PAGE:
Katrien Pype on Birgit Meyer’s Sensational Movies
Nollywood is a Lagos-based film industry that has been captivating wide audiences in Nigeria and its diasporas, and beyond. For more than a decade, Nollywood has attracted much popular and academic attention — even to the extent that one might speak of “Nollywood studies.” Less well-known is the fact that Nollywood’s story of origin can be traced back to video film production in neighboring Ghana. Zinabu, a film shot with a video camera in 1985, was commissioned by William Akuffo, a Ghanaian entrepreneur who since then has become a major voice in Ghana’s media world. Zinabu (and its sequels Zinabu II, III and IV) already depicted the major features of Nollywood films: the plotline speaks about the tensions between witchcraft and Christianity, while visualizations of occult workings make up the majority of the scenes.
In Sensational Movies: Video, Vision, and Christianity in Ghana, Birgit Meyer traces the historical development of Ghanaian video films between 1985 and 2010. Meyer teaches religious studies at the University of Utrecht in the Netherlands, but has been trained as an anthropologist. She situates the films’ developments within larger transformations of the “sensory fabric” of society in southern Ghana. As in many regions all over the world, Christianity has introduced historical and cultural optical regimes, that is, modes of looking and showing, which inform sociality, subjectivity, and personhood. In her ethnography, Meyer explicitly moves out of the video world and attempts to unravel how the Ghanaian movie industry ties in with a Christian control and reorganization of the visual field.
Given Meyer’s long-lasting engagement with the study of Ghana’s film culture, many of us have been waiting for this book. Since the late 1990s, Meyer has been a devoted researcher of these films. But Sensational Movies is far more than a mere retake of her numerous writings on the topic, as Meyer devotes various chapters to thematic and technological innovations that she has observed since 2005: in particular, the temporary decline of witchcraft as a main theme (between 2003 and 2005) and then again its resurgence; the usage of new digital technologies in the manipulation of the images; and, finally, the emergence of the “epic” genre, in which “tradition” is positively valued and becomes labeled as “heritage.” The relevance of Sensational Movies extends well beyond the Ghanaian or Anglophone West African media world. My own research (between 2003 and 2007) on the production of television serials in (Francophone and Lingala-phone) Kinshasa shows many similarities with the Nigerian (and Ghanaian) films in terms of aesthetics and plotlines.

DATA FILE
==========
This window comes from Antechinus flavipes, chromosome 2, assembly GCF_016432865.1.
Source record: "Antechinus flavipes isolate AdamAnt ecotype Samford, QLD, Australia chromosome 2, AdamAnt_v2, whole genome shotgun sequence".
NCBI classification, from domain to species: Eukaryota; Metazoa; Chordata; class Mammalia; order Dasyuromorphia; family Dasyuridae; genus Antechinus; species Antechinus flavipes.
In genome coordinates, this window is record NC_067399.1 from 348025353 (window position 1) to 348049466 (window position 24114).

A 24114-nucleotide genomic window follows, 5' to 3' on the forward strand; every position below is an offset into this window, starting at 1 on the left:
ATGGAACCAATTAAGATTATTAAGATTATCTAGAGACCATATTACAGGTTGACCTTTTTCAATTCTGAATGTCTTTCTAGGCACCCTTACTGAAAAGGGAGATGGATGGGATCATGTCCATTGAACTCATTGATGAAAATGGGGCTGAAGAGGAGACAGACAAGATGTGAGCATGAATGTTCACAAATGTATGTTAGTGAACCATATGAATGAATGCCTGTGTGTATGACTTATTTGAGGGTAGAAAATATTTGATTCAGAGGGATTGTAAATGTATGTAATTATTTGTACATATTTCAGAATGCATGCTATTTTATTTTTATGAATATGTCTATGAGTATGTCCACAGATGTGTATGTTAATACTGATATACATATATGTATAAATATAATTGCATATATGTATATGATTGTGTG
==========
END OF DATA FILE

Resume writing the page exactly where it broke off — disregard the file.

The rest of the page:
This timely book is set in an already historical epoch (1985-2010). Media worlds are rapidly evolving, and the technologies in use are changing with incredible speed. While Sensational Movies begins with VHS-tapes and ends with digital software, African film and video makers have continued to use innovative technologies in the most recent years as well. One of the exciting new platforms of film production is the internet. In various African cities, youth produce films with their cell phones, which are then immediately posted online, while professional filmmakers shoot clips and footage with digital cameras. These smartphone and digital films are, content-wise, far removed from the Pentecostal films and the “epic” genre, though they still need to be set within the long history of popular filmmaking on the continent. In addition, along with new technologies for producing and consuming films also come novel forms of media entrepreneurs, new types of wealth creation, and an ever-expanding celebrity scene. In Kinshasa, la comm, or the advertisement industry — that other dream-making machine — has become one of the most attractive industries. Media and communication studies are very popular at the undergraduate level, because they figure prominently in youth’s aspirations of leading a successful life. Sensational Movies has something to contribute in this situation because it describes to us in very eloquent and engaging ways the minutiae of twenty-five years of film production in one African city, thereby paying attention to the producers’ and spectators’ dialogues with larger fields of meaning production (Christianity), social background (the city; ethnicity; Christianity as regulator of social relations) and the world of film production (state-sponsored films vis-à-vis commercial entrepreneurs).